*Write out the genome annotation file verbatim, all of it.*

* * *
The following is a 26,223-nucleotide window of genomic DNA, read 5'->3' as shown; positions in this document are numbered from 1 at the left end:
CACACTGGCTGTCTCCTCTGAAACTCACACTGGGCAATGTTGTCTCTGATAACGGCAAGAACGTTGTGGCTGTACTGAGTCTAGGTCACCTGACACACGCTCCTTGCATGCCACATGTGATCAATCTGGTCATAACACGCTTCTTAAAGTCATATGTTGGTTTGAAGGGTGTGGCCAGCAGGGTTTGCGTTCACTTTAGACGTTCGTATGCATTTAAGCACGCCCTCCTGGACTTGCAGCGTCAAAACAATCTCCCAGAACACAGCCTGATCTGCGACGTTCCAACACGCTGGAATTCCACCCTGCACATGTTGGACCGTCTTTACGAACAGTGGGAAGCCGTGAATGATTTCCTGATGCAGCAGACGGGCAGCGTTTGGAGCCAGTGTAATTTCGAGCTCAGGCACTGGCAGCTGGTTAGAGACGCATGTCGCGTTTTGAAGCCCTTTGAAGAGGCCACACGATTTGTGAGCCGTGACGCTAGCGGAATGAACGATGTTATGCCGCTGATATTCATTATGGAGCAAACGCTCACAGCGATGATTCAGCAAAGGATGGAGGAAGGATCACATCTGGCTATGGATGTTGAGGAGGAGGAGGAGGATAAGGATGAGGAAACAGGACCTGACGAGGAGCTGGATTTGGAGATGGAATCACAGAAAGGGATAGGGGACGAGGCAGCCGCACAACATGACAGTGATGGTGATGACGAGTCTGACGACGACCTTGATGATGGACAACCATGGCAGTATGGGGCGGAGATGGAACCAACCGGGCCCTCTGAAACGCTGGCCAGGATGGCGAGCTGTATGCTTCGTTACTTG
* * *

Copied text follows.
The following is a 26,223-nucleotide window of genomic DNA, read 5'->3' as shown; positions in this document are numbered from 1 at the left end:
CACACTGGCTGTCTCCTCTGAAACTCACACTGGGCAATGTTGTCTCTGATAACGGCAAGAACGTTGTGGCTGTACTGAGTCTAGGTCACCTGACACACGCTCCTTGCATGCCACATGTGATCAATCTGGTCATAACACGCTTCTTAAAGTCATATGTTGGTTTGAAGGGTGTGGCCAGCAGGGTTTGCGTTCACTTTAGACGTTCGTATGCATTTAAGCACGCCCTCCTGGACTTGCAGCGTCAAAACAATCTCCCAGAACACAGCCTGATCTGCGACGTTCCAACACGCTGGAATTCCACCCTGCACATGTTGGACCGTCTTTACGAACAGTGGGAAGCCGTGAATGATTTCCTGATGCAGCAGACGGGCAGCGTTTGGAGCCAGTGTAATTTCGAGCTCAGGCACTGGCAGCTGGTTAGAGACGCATGTCGCGTTTTGAAGCCCTTTGAAGAGGCCACACGATTTGTGAGCCGTGACGCTAGCGGAATGAACGATGTTATGCCGCTGATATTCATTATGGAGCAAACGCTCACAGCGATGATTCAGCAAAGGATGGAGGAAGGATCACATCTGGCTATGGATGTTGAGGAGGAGGAGGAGGATAAGGATGAGGAAACAGGACCTGACGAGGAGCTGGATTTGGAGATGGAATCACAGAAAGGGATAGGGGACGAGGCAGCCGCACAACATGACAGTGATGGTGATGACGAGTCTGACGACGACCTTGATGATGGACAACCATGGCAGTATGGGGCGGAGATGGAACCAACCGGGCCCTCTGAAACGCTGGCCAGGATGGCGAGCTGTATGCTTCGTTACTTG